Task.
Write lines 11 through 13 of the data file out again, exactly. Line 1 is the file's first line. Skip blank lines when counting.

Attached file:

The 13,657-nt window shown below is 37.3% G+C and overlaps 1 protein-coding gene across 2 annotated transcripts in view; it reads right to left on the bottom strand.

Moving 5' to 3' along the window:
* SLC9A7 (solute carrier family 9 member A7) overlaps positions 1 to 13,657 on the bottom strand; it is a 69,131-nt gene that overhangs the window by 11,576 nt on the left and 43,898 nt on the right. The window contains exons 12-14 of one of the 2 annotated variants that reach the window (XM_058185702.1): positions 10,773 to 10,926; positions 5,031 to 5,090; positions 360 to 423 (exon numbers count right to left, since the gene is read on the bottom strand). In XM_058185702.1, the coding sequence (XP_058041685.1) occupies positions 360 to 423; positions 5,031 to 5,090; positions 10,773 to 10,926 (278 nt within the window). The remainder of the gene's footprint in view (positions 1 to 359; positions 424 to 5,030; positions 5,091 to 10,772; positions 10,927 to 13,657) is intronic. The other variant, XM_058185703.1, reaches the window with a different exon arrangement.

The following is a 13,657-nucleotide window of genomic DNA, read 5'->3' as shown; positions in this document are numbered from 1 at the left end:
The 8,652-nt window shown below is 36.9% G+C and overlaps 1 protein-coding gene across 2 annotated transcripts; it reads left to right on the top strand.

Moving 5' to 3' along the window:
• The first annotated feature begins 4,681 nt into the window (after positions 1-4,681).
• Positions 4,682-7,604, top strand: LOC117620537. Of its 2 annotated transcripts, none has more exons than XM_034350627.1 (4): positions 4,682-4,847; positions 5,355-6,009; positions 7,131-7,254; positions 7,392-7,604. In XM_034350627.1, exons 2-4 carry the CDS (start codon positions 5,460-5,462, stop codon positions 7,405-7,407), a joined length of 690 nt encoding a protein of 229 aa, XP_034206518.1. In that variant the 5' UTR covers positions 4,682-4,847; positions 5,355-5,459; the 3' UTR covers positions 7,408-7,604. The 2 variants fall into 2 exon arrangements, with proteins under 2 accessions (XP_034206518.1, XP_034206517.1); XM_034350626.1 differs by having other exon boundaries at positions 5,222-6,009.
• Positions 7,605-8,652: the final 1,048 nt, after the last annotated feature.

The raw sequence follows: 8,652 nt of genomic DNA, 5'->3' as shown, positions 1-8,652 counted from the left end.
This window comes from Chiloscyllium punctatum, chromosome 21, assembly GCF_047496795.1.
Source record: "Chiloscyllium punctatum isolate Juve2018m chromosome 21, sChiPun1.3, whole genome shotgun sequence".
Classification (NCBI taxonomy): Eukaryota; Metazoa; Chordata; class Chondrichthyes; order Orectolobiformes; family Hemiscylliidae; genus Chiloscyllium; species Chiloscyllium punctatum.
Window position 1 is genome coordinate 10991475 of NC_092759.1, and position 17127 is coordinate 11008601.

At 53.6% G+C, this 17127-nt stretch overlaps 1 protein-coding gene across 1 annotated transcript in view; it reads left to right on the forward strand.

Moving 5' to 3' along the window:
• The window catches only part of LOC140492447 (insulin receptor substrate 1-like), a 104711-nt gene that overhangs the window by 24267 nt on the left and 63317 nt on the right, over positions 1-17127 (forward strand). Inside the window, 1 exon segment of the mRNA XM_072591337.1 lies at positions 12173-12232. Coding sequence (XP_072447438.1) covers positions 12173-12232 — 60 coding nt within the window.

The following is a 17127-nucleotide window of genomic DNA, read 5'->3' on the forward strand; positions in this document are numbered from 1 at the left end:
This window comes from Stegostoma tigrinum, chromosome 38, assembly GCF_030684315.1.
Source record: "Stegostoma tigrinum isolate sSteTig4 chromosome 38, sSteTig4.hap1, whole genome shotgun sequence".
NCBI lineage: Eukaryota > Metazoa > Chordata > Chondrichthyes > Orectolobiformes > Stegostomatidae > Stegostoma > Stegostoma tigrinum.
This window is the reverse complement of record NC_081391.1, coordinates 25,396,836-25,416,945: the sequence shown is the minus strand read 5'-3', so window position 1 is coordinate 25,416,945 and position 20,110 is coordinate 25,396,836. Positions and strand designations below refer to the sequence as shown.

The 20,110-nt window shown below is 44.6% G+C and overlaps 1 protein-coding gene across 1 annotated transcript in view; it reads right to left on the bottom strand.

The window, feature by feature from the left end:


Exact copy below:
This window comes from Chiloscyllium punctatum, chromosome 21, assembly GCF_047496795.1.
Source record: "Chiloscyllium punctatum isolate Juve2018m chromosome 21, sChiPun1.3, whole genome shotgun sequence".
Classification (NCBI taxonomy): Eukaryota; Metazoa; Chordata; class Chondrichthyes; order Orectolobiformes; family Hemiscylliidae; genus Chiloscyllium; species Chiloscyllium punctatum.